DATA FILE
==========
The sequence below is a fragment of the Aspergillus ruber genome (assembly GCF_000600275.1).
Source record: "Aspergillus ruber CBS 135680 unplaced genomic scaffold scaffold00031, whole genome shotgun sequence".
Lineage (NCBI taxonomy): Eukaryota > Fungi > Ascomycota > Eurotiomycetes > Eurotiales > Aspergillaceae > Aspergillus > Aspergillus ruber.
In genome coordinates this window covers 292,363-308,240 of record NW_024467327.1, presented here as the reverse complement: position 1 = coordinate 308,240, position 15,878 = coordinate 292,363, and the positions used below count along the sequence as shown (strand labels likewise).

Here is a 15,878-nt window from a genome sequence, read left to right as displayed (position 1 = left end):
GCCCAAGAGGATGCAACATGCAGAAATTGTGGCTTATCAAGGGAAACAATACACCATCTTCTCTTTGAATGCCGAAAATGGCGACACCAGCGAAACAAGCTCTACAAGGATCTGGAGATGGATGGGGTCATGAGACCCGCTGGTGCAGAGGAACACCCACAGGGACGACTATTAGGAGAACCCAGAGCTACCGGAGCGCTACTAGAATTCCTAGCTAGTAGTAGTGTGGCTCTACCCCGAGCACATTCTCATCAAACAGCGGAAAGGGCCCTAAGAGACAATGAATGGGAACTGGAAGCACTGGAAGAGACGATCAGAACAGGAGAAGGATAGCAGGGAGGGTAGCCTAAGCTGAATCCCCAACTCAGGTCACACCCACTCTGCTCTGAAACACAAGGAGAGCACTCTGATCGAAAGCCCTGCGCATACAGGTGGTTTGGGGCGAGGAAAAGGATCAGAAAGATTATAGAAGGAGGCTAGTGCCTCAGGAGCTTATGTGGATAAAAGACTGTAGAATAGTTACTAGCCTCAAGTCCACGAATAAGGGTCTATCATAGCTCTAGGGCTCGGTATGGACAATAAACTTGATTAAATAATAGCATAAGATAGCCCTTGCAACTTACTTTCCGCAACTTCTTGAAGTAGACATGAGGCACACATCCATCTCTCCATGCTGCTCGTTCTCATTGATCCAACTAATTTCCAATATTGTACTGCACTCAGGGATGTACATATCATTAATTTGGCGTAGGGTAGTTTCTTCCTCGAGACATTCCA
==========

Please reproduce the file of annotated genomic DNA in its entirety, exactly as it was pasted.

The sequence below is a fragment of the Aspergillus ruber genome (assembly GCF_000600275.1).
Source record: "Aspergillus ruber CBS 135680 unplaced genomic scaffold scaffold00031, whole genome shotgun sequence".
Lineage (NCBI taxonomy): Eukaryota > Fungi > Ascomycota > Eurotiomycetes > Eurotiales > Aspergillaceae > Aspergillus > Aspergillus ruber.
In genome coordinates this window covers 292,363-308,240 of record NW_024467327.1, presented here as the reverse complement: position 1 = coordinate 308,240, position 15,878 = coordinate 292,363, and the positions used below count along the sequence as shown (strand labels likewise).

Here is a 15,878-nt window from a genome sequence, read left to right as displayed (position 1 = left end):
GCCCAAGAGGATGCAACATGCAGAAATTGTGGCTTATCAAGGGAAACAATACACCATCTTCTCTTTGAATGCCGAAAATGGCGACACCAGCGAAACAAGCTCTACAAGGATCTGGAGATGGATGGGGTCATGAGACCCGCTGGTGCAGAGGAACACCCACAGGGACGACTATTAGGAGAACCCAGAGCTACCGGAGCGCTACTAGAATTCCTAGCTAGTAGTAGTGTGGCTCTACCCCGAGCACATTCTCATCAAACAGCGGAAAGGGCCCTAAGAGACAATGAATGGGAACTGGAAGCACTGGAAGAGACGATCAGAACAGGAGAAGGATAGCAGGGAGGGTAGCCTAAGCTGAATCCCCAACTCAGGTCACACCCACTCTGCTCTGAAACACAAGGAGAGCACTCTGATCGAAAGCCCTGCGCATACAGGTGGTTTGGGGCGAGGAAAAGGATCAGAAAGATTATAGAAGGAGGCTAGTGCCTCAGGAGCTTATGTGGATAAAAGACTGTAGAATAGTTACTAGCCTCAAGTCCACGAATAAGGGTCTATCATAGCTCTAGGGCTCGGTATGGACAATAAACTTGATTAAATAATAGCATAAGATAGCCCTTGCAACTTACTTTCCGCAACTTCTTGAAGTAGACATGAGGCACACATCCATCTCTCCATGCTGCTCGTTCTCATTGATCCAACTAATTTCCAATATTGTACTGCACTCAGGGATGTACATATCATTAATTTGGCGTAGGGTAGTTTCTTCCTCGAGACATTCCA